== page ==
NSC: Hardware is key to secure computers

Chicago (IL) - National Semiconductor (NSC) said that only hardware with integrated security features may be able to protect PCs from vulnerabilities such as viruses and Internet attacks. The concept to build trusted networks, based on trusted platform modules, placed on the mainboard of the PC.

Recent virus attacks and a new flood of software patches from Microsoft have re-lighted the discussion how to reliably secure a computer, when frequent updates for anti-virus and anti-spam software appear not to be enough anymore. Besides software, large parts of the industry believe that hardware components have to become more secure.

One trend is NX technology, a feature of 64-bit processors from AMD, Transmeta's Efficeon chip and future Intel processors, which can block buffer overflow attacks, if Microsoft's Windows XP Service Pack 2 is also installed. While a large-scale effect of NX remains to be seen, the efforts of the Trusted Computing Group (TCG) will be more extensive.

"We cannot stay on top of the development of viruses," said Todd Whitaker, co-general manager of the Advanced PC Group at National Semiconductor. He believes that only so-called trusted platform modules (TPM), security chips integrated in the design of a mainboard, will help to "virtually eliminate the vulnerability of a PC."

The concept of the TPM is based on standards created by the TCG, an organization of about 90 industry heavy weights such as Intel, Microsoft and Hewlett-Packard, with a goal to develop a "trusted platform" for the PC. The TCG evolved out of the TCPA, a widely criticized initiative to create a similar module, which consumer groups believe would have limited the user's rights how software worked on their own PC. For example, Microsoft's recently shelved Palladium idea and the Next Generation Secure Computing Base (NGSCB) security strategy were based on TCPA.

Current TPM's appear to be much softer versions of originally outlined TCPA functionalities and promise to become a key element in defending users against intrusions on their computers. Today, the chips are integrated for example in various notebooks from IBM, work as vault to store virtually any kind of information, such as serial numbers.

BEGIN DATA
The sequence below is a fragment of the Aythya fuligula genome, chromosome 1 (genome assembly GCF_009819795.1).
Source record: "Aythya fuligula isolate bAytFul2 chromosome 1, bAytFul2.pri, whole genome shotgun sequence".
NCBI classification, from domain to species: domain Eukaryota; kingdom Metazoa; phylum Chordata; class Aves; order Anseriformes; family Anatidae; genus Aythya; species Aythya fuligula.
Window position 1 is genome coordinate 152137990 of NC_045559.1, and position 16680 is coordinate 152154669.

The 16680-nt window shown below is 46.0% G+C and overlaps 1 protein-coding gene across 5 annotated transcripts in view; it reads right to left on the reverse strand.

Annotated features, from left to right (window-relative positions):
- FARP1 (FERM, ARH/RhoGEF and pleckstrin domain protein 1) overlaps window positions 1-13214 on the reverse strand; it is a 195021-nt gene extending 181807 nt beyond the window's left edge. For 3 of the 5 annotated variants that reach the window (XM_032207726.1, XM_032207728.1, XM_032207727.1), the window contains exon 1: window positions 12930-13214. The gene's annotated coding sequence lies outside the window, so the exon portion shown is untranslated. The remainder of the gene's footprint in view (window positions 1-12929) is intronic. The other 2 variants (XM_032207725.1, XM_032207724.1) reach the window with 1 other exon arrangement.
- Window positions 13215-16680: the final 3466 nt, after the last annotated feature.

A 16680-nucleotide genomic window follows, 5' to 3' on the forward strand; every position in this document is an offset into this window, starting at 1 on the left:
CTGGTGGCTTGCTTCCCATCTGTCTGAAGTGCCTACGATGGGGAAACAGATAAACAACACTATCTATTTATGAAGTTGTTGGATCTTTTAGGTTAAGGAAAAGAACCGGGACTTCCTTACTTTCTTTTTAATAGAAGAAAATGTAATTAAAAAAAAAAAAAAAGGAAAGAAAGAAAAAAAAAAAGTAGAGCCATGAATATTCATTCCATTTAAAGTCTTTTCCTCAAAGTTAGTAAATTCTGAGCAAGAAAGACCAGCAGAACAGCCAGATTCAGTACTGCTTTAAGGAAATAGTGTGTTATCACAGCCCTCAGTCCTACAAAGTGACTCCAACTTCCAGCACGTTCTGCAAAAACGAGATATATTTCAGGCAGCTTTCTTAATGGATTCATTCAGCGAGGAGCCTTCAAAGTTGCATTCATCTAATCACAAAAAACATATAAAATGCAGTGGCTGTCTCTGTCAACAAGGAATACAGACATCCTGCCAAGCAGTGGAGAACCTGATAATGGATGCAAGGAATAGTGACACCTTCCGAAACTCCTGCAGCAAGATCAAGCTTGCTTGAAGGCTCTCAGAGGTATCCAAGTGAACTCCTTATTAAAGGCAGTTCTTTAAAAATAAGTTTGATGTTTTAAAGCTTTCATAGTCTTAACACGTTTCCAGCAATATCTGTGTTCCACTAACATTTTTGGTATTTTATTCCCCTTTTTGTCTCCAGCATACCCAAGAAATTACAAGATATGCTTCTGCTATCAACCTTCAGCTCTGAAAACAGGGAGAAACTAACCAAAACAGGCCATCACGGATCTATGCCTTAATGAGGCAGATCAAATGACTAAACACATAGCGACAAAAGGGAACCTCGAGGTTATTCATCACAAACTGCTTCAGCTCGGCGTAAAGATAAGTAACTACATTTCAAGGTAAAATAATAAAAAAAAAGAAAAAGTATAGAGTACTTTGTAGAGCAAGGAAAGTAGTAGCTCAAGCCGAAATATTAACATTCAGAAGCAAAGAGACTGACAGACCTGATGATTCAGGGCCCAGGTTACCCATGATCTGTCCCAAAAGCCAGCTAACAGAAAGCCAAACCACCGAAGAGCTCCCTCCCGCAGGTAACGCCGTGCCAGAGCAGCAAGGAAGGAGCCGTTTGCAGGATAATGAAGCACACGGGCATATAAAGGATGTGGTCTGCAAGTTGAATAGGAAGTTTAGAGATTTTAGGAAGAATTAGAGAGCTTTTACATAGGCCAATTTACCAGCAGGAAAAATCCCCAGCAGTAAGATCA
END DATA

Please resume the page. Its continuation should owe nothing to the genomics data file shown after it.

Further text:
These data cannot be accessed from the outside and as of this day there is also no intention that the user himself will be able to edit the information stored. "Basically, this is a secure place to put your secrets," Whitaker said. NSC's solution is built into a Super I/O chip, a standard component, which allows system builders to integrate the TPM functionality with little or no extra cost.

At this time, the TPM's feature set has little effect on the user's everyday life. To take advantage of the most functions, the TPM will need the support of the operating system, which likely will be introduced with the next Windows generation, code-named "Longhorn." At this time, the key advantage of the TPM is data encryption. "If a harddrive is lost or sent away for repair, stored data is secure. Without the TPM, the data cannot be decrypted," Whitaker said.

Additional functions of the security chip largely depend on the supporting BIOS and operating system. The possible features range from virus protection all the way to a sophisticated Digital Rights Management system, which allows software firms and providers of content to establish a communication platform between the TPM and software. However, companies such as NSC confirmed, that the user ultimately will keep control on what happens on his PC: "User are in charge of turning the TPM on or off," Whitaker said.